My wife has been pushing me to look for the silver lining during all of this. Honestly, if I don’t read the news then it isn’t hard to do.
People are turning to biking in a big way during this as it is one of the few family activities that we can do together outside during social isolation. Streets are being shut down to give people more room to bike and walk. People that have NEVER thought about biking have reached out to me with questions, and my inbox is exploding with people wanting help.
Just as our states have started to talk about the next phase of our COVID response, I hope the bike industry and bike advocates are thinking about keeping all these people on their bikes after social distancing is lifted.
Ideas I’ve Had to Encourage Continued Cycling
Encourage bikes for transport. Online classes, more how-to articles and videos, increased promotion from workplaces, city governments, bike advocacy groups, and bike shops. We MUST actively have efforts set up to continue this as THE way that makes the most sense to get to work for dense areas.
Empower people with their current bikes. People have lost jobs, the money will be tight, and the power of a bicycle in their shed or deck is the strongest as it EVER will be in our lifetime. How can we help people learn how to do basic maintenance, learn bike routes to get around, and rely less on the money-sucking car system.
Funding for Large Media and Advertising Strategies. I worked in automotive marketing for years. There is a lot of money being spent there from high-level brand marketing, down to regional and local media buys that are brainwashing you every single day. How can the industry come together to increase our awareness more than ever? This would include a marketing strategy about selling the lifestyle of different types of biking (not one size fits all) to the masses. How would we fund it? I see two parts, initially, a lot of our bike advocacy groups need to take up this work. As cycling spend increases we need to take a % of each bike to fund 1. advertising and 2. lobbying. More thoughts on this later this week.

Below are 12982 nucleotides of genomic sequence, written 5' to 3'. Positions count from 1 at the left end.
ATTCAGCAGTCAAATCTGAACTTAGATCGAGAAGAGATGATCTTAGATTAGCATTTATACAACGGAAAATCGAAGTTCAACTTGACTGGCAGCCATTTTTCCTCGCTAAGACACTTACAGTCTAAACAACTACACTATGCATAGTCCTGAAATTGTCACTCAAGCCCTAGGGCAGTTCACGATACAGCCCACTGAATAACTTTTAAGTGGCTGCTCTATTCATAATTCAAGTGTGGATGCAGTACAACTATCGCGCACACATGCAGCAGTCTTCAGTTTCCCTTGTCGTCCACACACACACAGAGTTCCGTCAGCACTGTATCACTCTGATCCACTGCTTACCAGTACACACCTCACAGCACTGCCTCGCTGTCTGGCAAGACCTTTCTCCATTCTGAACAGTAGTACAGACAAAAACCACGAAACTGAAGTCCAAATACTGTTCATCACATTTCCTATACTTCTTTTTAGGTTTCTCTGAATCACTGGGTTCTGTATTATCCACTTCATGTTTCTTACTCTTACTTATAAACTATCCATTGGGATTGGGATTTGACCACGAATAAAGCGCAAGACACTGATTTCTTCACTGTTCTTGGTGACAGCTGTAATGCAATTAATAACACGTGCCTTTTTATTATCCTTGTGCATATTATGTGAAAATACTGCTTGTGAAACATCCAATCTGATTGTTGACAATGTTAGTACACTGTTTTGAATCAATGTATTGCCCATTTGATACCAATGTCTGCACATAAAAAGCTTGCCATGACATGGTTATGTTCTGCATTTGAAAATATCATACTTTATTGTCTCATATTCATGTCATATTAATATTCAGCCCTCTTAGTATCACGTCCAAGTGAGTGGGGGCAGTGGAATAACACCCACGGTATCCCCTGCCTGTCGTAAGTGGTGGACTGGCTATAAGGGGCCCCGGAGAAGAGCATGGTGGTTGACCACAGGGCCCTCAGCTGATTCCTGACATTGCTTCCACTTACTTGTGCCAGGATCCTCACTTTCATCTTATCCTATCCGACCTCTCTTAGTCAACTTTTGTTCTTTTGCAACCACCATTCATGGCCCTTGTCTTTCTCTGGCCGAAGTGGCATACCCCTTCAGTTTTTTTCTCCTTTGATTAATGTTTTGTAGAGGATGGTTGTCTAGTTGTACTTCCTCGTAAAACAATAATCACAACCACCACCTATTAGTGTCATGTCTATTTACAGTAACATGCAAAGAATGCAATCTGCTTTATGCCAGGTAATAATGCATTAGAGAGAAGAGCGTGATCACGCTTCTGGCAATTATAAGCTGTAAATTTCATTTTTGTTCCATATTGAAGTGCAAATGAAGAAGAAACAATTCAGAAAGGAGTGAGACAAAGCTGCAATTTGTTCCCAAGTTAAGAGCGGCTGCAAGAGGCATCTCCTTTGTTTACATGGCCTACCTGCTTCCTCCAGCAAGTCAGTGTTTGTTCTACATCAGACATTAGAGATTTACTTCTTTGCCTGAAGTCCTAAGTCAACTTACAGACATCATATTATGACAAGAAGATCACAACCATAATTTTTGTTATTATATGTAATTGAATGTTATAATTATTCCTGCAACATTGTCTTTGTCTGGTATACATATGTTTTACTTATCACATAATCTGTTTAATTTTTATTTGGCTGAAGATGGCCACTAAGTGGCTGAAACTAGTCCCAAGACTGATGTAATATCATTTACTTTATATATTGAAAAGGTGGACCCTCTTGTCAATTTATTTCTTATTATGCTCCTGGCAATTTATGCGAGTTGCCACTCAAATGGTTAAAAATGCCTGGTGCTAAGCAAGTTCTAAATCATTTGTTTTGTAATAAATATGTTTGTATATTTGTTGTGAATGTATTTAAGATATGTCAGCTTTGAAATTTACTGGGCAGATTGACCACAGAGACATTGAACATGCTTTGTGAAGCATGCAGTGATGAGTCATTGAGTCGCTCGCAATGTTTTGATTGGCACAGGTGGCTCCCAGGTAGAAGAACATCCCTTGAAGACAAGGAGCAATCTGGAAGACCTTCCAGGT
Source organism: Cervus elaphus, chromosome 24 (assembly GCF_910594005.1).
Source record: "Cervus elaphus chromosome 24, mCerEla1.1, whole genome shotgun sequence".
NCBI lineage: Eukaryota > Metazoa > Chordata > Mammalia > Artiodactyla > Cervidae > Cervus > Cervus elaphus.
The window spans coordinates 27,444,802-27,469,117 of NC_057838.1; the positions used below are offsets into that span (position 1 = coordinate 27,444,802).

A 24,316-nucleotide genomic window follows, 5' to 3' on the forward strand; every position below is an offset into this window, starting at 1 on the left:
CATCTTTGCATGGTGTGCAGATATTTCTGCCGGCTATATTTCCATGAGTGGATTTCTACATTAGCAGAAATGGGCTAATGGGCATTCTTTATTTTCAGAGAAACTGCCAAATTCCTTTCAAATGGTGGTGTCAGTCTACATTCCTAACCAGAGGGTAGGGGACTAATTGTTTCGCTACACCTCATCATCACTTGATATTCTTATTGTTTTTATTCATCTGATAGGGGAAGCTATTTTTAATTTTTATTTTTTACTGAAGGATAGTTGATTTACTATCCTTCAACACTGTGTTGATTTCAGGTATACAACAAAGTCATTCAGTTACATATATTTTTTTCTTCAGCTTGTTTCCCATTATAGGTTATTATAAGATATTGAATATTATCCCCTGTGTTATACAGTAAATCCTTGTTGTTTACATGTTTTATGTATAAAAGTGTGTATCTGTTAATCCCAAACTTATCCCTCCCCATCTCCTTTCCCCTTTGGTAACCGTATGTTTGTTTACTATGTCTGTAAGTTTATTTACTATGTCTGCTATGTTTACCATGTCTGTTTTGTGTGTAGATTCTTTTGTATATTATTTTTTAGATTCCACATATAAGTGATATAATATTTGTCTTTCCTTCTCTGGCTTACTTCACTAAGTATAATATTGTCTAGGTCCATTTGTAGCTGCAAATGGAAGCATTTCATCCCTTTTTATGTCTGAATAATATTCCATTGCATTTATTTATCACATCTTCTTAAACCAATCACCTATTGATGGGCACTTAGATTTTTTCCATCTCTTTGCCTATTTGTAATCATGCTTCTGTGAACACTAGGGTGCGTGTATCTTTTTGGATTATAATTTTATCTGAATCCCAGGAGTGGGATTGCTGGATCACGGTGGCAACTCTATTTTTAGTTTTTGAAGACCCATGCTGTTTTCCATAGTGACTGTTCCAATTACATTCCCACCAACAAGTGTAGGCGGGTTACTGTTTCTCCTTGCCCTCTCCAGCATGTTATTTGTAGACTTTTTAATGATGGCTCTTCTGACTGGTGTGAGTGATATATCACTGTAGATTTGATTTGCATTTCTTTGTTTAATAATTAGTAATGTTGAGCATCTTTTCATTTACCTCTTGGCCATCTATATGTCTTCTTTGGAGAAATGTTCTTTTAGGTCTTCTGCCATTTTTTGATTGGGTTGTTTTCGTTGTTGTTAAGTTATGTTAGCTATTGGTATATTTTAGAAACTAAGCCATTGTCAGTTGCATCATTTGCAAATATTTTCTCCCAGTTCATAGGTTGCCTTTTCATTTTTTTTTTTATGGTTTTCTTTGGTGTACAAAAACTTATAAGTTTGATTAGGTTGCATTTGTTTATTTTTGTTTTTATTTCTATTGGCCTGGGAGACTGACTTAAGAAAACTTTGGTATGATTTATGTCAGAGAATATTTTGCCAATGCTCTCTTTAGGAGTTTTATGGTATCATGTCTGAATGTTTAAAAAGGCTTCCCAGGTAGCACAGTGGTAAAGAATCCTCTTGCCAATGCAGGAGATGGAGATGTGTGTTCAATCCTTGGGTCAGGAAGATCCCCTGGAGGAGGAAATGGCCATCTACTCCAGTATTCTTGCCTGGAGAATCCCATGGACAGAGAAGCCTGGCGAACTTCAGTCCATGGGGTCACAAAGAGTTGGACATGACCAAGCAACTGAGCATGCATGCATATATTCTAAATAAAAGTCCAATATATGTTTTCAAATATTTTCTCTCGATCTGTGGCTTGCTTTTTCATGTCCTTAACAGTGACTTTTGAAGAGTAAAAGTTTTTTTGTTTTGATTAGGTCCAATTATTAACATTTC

How can we keep more sections of streets closed, even on the weekends for the unforeseen future?
Documenting the Financial Impacts of Cars
I would love to hear from more people how much car culture costs them. Add up the cost of the car divided by how long you have owned it, and insurance – what is that cost per day? Add parking costs, and then the gas price per different types of travel. For example, we have a mini-van that costs us currently $16 per day based on how long we have owned it (you could also divide your monthly payment here) and insurance. Then add in cost per mile for gas (I plan on making a more complete formula to include service costs of tires, tune-ups, etc as the data is out there.)
A trip to Costco costs $2 in gas, this is lower than normal due to the plunging cost of gas. So the cost of using my car for a day around town is $16-20 depending on how far I drive it. We need to be telling these stories. How can we help free up $100-800 a month from car ownership (or even worse, car leases)?!
I plan on working on this data a bit more and doing the same calculator for bike ownership.
Steps We Could All Take
Think about biking as a social norm. What daily things can you do by bike? Think of it as a mental health exercise AND breaking that car hold that is on you.
Focus on storytelling. Most of us are (hopefully) not going on those epic bike rides but instead we are searching for new routes on city streets or local bike paths. Document and share on social media the small wins that biking is bringing to your life!
Learn bike service and skills. The more confident you feel with your ability to change that flat tire, navigate city streets, or read a map, the more likely you are to explore.
This could be the bike boom of our lifetime if we all spread the word about the bike and put some energy behind key steps in making this freedom machine a social norm just as grabbing your car keys to run to the store less than 2 miles from your house feels.